I taught in one of the meetings the Parshas Sefer Bereshit. One day, after finishing the lesson, one of the students approached me and asked me to stop telling so many stories in my lessons, and instead learn more about the "material" ... but we really need to understand that these stories are important for us to understand who our father Abraham really is. on them.
The talk about Abraham is thoughts, content and ideas, but in the story of that innocent child a great tangible and real point of truth shines upon us, from that good of Abraham, revealed for a very small moment and revealed in the world. We are dealing with top content, but when we encounter the appearance of this content within the actual reality, shall we close our eyes from seeing it? We must open our hearts to the discovery of this truth, and with their help stand up for the greatness of our ancestors and hence for the greatness of ourselves.
Something of the truth: I was privileged to regularly attend Rabbi Zvi Yehuda's talks on this week's Torah Portion, every Saturday evening. I would sit in classes, attentive and alert, careful not to lose a single word. At that time I felt that these hours were literally reviving me. Rabbi Zvi Yehuda would repeat over and over again the same elements, about Avraham Avinu and his righteousness, about the prophecy of Yeshayahu of "Look at the flint of their hewers."
People would retire from classes after feeling that nothing was renewed for them there, while I felt the exact opposite - I was just looking to hear the same things over and over again, I did not want innovations and additions, just to hear the same things over and over again. These classes were to me like a battery claim if I had to be absent from one of the classes I would be attacked with great weakness, but when I got to be in the class I would be filled with tremendous energies, so much so that I could not fall asleep. I would just sit and study after class with great diligence until the wee hours of the night.
This would happen every Saturday night, but I could not understand the secret, I could not stand on the point that so enlivens and excites me in these encounters with the rabbi. Until once, during class, my understanding shone. I was reminded of an old story about Sherlock Holmes, the famous English detective. Holmes searches for some evil man, until he feels he can trace him. He arrives at a certain alley a short time after the evil has passed there, and during the chase he sees a passerby there. The detective asks him if he has seen a fugitive here, and Hela replies that he did see, and begins to describe him in his face, his clothing was such and such, his height so and so and so on.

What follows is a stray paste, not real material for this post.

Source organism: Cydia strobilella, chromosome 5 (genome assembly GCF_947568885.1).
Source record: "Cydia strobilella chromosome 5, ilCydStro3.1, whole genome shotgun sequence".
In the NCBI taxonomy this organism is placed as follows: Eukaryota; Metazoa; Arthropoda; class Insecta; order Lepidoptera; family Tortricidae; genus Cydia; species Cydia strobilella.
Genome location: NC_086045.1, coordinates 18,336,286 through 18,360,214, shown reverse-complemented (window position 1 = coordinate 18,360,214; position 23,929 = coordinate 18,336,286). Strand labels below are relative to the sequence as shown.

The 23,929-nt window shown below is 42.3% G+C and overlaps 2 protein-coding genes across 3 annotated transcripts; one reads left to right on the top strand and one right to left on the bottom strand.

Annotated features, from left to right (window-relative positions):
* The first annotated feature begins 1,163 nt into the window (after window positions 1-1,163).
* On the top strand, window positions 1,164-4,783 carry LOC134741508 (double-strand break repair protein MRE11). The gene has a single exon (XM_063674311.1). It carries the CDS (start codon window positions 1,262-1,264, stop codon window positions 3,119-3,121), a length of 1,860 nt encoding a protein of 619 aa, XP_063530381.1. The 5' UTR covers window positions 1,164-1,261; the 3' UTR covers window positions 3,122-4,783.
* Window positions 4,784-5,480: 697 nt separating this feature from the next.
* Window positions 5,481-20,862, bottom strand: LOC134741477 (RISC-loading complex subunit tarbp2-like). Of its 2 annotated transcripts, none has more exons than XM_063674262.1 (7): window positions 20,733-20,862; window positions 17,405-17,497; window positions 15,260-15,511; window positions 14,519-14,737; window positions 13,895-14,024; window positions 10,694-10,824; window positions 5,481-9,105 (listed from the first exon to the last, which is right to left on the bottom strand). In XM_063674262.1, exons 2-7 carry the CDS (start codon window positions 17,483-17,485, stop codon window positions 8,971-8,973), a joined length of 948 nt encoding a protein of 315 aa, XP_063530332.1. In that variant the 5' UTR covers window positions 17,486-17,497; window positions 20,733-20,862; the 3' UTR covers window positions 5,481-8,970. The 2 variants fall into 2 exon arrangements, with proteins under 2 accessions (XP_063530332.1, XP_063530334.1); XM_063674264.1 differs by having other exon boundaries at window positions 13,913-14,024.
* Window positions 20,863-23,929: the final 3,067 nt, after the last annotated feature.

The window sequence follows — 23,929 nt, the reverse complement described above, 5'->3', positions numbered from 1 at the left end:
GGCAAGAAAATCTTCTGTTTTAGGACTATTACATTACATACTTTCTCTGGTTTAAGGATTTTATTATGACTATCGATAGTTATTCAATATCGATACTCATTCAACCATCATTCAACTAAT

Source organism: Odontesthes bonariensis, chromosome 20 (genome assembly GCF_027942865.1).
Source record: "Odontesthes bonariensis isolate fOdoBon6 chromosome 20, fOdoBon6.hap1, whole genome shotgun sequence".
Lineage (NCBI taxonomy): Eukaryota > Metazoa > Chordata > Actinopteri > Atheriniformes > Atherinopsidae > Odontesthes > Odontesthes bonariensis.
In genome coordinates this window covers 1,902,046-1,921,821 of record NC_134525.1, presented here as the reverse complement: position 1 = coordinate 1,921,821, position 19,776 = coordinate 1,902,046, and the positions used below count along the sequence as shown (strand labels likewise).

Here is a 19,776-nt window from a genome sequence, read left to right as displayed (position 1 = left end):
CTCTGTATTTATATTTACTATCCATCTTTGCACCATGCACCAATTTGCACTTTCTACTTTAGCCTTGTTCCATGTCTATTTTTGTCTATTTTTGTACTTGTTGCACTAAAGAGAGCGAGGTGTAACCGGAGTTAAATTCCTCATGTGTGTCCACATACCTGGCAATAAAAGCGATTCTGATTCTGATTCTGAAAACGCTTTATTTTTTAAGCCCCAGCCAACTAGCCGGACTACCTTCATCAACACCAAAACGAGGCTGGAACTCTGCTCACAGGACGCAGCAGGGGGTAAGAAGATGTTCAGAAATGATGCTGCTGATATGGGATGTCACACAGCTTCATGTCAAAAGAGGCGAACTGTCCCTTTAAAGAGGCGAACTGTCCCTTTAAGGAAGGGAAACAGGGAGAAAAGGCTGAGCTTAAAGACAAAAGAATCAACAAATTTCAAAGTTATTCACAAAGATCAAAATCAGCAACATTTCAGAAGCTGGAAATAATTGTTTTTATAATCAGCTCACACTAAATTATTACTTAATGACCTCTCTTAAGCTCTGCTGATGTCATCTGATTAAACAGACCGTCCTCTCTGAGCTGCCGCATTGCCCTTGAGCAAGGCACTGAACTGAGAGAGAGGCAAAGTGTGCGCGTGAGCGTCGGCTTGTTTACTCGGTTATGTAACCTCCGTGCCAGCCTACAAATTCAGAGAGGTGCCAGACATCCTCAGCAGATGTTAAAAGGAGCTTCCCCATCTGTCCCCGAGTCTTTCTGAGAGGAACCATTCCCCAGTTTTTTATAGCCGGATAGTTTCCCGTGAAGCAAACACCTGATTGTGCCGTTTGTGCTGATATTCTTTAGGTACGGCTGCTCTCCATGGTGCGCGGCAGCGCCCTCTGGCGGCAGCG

The detective thanks him very much and stores in his brilliant mind all the exact descriptions, asks him where the suspect fled and turns to continue the chase. He starts running further along the alley, when suddenly he stops, ponders, and notices that the same light passer is actually describing himself, and no one else ...
Suddenly I understood the secret of magic, I understood what attracted me so much in the conversations of Rabbi Zvi Yehuda, the rabbi did not describe in his words Avraham Avinu as an outsider, what a noble figure he described Avraham Avinu as he emerges and emerges from the essence and impressive of his own personality. He does not tell about someone far away, about a historical period, about events that took place thousands of years ago, he tells about our ancestor Abraham who lives right here and now, within himself.
This is what is so contagious, "find sex and shake", the very contact with this character brought me to life because it was a meeting with Abraham who lives within us, this animal point is hidden and exists within every person from Israel. This is the secret that was revealed to me in those Saturday night conversations .
From "Tzur Hatzvam"
Rabbi Eli Horowitz